Data center provider Equinix bets big on fuel cells

In an effort to become 100% reliant on renewable fuels, Equinix is turning to natural gas-powered fuel cells from Bloom Energy to power 12 of its U.S. data centers.

Data center provider Equinix bets big on Bloom Energy fuel cells

Data center provider Equinix is making a big bet on fuel cells to power its facilities by installing natural gas-powered fuel cells at 12 of its U.S. data centers. It’s part of a push for the firm to be 100% reliant on renewable fuels, and it could set an example for other data centers in power management.

Equinix uses fuel cells developed by Bloom Energy, a leader in the data center energy market that has been profiled by 60 Minutes and whose giant “batteries” are installed at data centers run by eBay, Apple, NTT, CenturyLink and Verizon.

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Bloom’s fuel cells produce significantly fewer carbon emissions than traditional gas-fueled power plants, and natural gas is cleaner burning. Also, the Bloom cells don’t require water, unlike traditional power plants, which need large amounts of water to generate energy and keep cool.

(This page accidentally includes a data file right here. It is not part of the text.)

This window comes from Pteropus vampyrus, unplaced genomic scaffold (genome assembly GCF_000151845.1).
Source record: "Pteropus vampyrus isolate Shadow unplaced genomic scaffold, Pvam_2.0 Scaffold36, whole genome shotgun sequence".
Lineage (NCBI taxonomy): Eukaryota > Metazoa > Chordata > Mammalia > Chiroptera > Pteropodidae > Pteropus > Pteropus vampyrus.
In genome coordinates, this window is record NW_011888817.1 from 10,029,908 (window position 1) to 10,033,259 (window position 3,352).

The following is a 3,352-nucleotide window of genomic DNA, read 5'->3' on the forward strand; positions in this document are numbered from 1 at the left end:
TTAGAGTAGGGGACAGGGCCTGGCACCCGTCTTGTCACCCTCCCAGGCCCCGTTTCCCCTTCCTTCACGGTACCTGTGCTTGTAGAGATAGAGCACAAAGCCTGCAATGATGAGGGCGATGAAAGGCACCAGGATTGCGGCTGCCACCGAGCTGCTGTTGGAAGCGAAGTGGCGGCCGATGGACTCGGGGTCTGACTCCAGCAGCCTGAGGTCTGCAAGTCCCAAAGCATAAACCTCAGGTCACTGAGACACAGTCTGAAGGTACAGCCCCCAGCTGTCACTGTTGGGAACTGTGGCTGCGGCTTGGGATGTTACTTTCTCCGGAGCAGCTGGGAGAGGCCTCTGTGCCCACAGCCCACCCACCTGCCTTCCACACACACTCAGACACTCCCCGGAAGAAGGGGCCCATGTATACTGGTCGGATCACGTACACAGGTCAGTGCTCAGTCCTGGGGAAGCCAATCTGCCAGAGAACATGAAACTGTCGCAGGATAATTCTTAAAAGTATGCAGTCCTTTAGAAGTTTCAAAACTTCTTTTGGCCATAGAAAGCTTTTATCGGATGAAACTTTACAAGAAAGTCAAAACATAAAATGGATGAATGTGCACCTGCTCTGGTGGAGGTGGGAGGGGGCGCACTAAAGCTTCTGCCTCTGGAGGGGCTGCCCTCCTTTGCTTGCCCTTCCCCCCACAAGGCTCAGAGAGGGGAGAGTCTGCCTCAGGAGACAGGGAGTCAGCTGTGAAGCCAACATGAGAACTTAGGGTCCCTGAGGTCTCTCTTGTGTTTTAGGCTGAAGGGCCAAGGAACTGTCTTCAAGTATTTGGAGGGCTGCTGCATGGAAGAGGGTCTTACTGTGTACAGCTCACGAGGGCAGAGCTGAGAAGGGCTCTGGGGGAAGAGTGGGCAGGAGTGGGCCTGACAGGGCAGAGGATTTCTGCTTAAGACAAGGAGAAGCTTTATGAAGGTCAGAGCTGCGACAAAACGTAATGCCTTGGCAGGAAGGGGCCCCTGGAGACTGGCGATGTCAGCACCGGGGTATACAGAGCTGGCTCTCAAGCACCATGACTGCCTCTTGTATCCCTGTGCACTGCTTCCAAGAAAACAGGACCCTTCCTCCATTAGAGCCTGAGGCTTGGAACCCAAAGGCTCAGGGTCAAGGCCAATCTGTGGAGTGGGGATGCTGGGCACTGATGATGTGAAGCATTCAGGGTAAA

The technology produces the energy on-site rather than piping it in over the electrical grid. eBay, for example, uses Bloom fuel cells to power its Utah data center and uses the electrical grid for backup. In the old scenario, eBay would use the grid for the primary source and diesel generators for backup.

All told, the 12 Equinix data centers powered by the Bloom cells will generate about 37 megawatts, making it the largest single deployment of fuel cells for data centers to date. Equinix is the world’s largest colocation and interconnection company and has a long-term goal of powering its data centers with 100% renewable energy. So far, it’s at 56%, according to its most recent sustainability report.

Fuel cells for all data centers? 

What’s good for Equinix will undoubtedly be good for the rest of the data center market, including private data centers. Data centers are a massive power drain nationally. According to a government study, U.S. data centers consumed about 70 billion kilowatt-hours of electricity in 2014, the most recent year examined, which accounts for 2% of the country’s total energy consumption. 

The biggest obstacle to fuel cell adoption is they are very expensive. You take a big up-front hit in cost and realize the savings over time, which can be a deal breaker for smaller, less capitalized firms. Bloom has had a leasing program since 2013 for its energy cells, allowing customers to pay for the product over time. The leasing is financed by Bank of America. 

With our creaky old electrical grid at capacity and the desire to go green, any steps that can be taken will be welcomed. And the Bloom energy cells aren’t limited to just the data center. They can power an entire company’s facility, not just the server room. 

Let Equinix lead the way and go through the learning curve, but this could be a new way for companies to power their facilities—all of it—not just the data center.

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